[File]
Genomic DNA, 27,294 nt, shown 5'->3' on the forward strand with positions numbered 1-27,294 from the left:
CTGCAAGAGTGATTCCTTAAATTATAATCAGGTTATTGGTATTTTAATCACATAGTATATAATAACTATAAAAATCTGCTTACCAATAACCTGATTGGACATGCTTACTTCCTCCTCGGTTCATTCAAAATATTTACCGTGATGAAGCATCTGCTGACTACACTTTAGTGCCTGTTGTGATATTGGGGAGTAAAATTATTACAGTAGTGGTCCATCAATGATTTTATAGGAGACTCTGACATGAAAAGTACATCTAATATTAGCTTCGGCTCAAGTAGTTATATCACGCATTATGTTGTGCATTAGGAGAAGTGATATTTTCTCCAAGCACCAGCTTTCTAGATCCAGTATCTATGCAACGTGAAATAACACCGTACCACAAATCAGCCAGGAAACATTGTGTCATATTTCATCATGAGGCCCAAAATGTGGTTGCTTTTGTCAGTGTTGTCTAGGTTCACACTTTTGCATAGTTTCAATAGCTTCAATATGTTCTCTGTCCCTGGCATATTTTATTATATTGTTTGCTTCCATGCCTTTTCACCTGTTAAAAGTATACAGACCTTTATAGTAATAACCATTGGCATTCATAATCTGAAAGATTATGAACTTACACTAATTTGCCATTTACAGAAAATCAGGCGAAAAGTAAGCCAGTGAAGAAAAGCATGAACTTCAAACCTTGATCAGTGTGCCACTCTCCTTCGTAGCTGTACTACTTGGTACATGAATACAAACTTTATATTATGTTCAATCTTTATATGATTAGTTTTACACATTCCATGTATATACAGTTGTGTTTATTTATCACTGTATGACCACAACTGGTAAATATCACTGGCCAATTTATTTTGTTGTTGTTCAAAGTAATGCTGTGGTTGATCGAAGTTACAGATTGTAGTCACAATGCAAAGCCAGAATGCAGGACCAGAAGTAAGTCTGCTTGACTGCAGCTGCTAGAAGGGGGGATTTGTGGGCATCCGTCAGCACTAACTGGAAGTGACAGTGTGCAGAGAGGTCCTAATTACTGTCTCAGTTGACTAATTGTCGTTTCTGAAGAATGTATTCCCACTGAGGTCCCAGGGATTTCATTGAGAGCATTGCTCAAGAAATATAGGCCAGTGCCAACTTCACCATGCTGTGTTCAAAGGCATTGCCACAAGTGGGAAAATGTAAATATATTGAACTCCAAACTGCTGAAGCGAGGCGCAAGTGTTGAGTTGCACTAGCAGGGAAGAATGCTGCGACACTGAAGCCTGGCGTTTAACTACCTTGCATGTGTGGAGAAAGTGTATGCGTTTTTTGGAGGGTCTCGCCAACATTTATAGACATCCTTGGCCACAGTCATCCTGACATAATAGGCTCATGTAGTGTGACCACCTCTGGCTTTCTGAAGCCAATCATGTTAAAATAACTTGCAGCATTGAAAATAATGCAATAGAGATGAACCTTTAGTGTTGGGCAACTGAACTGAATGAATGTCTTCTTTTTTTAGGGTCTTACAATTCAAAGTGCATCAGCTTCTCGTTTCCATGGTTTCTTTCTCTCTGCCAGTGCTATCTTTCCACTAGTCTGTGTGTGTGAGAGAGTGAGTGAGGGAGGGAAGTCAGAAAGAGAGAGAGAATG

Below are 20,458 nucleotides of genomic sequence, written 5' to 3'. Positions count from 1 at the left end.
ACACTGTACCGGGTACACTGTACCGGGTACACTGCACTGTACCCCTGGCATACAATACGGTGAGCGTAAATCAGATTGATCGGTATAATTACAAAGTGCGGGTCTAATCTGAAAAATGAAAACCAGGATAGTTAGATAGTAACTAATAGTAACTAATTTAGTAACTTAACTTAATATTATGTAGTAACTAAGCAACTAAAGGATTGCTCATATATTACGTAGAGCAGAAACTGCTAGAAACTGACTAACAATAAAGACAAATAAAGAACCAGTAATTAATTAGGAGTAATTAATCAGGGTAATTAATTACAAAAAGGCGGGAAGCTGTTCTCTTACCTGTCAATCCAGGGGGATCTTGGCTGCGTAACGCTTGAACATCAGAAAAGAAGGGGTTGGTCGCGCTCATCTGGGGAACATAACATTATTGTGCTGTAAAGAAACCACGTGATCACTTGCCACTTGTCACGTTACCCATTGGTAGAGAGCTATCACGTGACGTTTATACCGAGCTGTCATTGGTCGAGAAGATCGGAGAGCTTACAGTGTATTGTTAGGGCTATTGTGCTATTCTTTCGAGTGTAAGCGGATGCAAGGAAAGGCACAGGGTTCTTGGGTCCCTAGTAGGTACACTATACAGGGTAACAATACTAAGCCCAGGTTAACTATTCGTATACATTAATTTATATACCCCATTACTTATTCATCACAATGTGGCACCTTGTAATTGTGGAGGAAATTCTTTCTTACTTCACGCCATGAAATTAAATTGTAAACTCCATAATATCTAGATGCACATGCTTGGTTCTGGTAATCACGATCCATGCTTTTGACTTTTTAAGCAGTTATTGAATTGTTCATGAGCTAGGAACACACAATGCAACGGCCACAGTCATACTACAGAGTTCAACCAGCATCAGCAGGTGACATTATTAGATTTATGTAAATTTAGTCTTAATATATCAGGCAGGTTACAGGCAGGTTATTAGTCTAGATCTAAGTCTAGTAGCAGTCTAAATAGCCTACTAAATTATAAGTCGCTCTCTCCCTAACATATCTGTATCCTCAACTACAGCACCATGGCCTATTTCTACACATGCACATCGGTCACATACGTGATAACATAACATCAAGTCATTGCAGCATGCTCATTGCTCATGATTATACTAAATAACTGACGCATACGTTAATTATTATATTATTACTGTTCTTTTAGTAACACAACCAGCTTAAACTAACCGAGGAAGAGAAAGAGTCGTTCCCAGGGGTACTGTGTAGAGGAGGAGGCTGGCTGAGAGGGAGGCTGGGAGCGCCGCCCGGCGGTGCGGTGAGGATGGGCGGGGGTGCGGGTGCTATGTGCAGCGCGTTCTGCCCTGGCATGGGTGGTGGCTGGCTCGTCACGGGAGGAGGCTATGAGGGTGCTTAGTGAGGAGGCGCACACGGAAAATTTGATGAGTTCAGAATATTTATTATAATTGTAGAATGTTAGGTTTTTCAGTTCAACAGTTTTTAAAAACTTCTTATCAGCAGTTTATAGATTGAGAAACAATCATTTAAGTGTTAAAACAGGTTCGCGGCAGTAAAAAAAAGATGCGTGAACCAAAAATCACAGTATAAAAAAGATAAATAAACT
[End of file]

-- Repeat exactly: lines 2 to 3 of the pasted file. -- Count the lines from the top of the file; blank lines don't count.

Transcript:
CTGCAAGAGTGATTCCTTAAATTATAATCAGGTTATTGGTATTTTAATCACATAGTATATAATAACTATAAAAATCTGCTTACCAATAACCTGATTGGACATGCTTACTTCCTCCTCGGTTCATTCAAAATATTTACCGTGATGAAGCATCTGCTGACTACACTTTAGTGCCTGTTGTGATATTGGGGAGTAAAATTATTACAGTAGTGGTCCATCAATGATTTTATAGGAGACTCTGACATGAAAAGTACATCTAATATTAGCTTCGGCTCAAGTAGTTATATCACGCATTATGTTGTGCATTAGGAGAAGTGATATTTTCTCCAAGCACCAGCTTTCTAGATCCAGTATCTATGCAACGTGAAATAACACCGTACCACAAATCAGCCAGGAAACATTGTGTCATATTTCATCATGAGGCCCAAAATGTGGTTGCTTTTGTCAGTGTTGTCTAGGTTCACACTTTTGCATAGTTTCAATAGCTTCAATATGTTCTCTGTCCCTGGCATATTTTATTATATTGTTTGCTTCCATGCCTTTTCACCTGTTAAAAGTATACAGACCTTTATAGTAATAACCATTGGCATTCATAATCTGAAAGATTATGAACTTACACTAATTTGCCATTTACAGAAAATCAGGCGAAAAGTAAGCCAGTGAAGAAAAGCATGAACTTCAAACCTTGATCAGTGTGCCACTCTCCTTCGTAGCTGTACTACTTGGTACATGAATACAAACTTTATATTATGTTCAATCTTTATATGATTAGTTTTACACATTCCATGTATATACAGTTGTGTTTATTTATCACTGTATGACCACAACTGGTAAATATCACTGGCCAATTTATTTTGTTGTTGTTCAAAGTAATGCTGTGGTTGATCGAAGTTACAGATTGTAGTCACAATGCAAAGCCAGAATGCAGGACCAGAAGTAAGTCTGCTTGACTGCAGCTGCTAGAAGGGGGGATTTGTGGGCATCCGTCAGCACTAACTGGAAGTGACAGTGTGCAGAGAGGTCCTAATTACTGTCTCAGTTGACTAATTGTCGTTTCTGAAGAATGTATTCCCACTGAGGTCCCAGGGATTTCATTGAGAGCATTGCTCAAGAAATATAGGCCAGTGCCAACTTCACCATGCTGTGTTCAAAGGCATTGCCACAAGTGGGAAAATGTAAATATATTGAACTCCAAACTGCTGAAGCGAGGCGCAAGTGTTGAGTTGCACTAGCAGGGAAGAATGCTGCGACACTGAAGCCTGGCGTTTAACTACCTTGCATGTGTGGAGAAAGTGTATGCGTTTTTTGGAGGGTCTCGCCAACATTTATAGACATCCTTGGCCACAGTCATCCTGACATAATAGGCTCATGTAGTGTGACCACCTCTGGCTTTCTGAAGCCAATCATGTTAAAATAACTTGCAGCATTGAAAATAATGCAATAGAGATGAACCTTTAGTGTTGGGCAACTGAACTGAATGAATGTCTTCTTTTTTTAGGGTCTTACAATTCAAAGTGCATCAGCTTCTCGTTTCCATGGTTTCTTTCTCTCTGCCAGTGCTATCTTTCCACTAGTCTGTGTGTGTGAGAGAGTGAGTGAGGGAGGGAAGTCAGAAAGAGAGAGAGAATG

Below are 20,458 nucleotides of genomic sequence, written 5' to 3'. Positions count from 1 at the left end.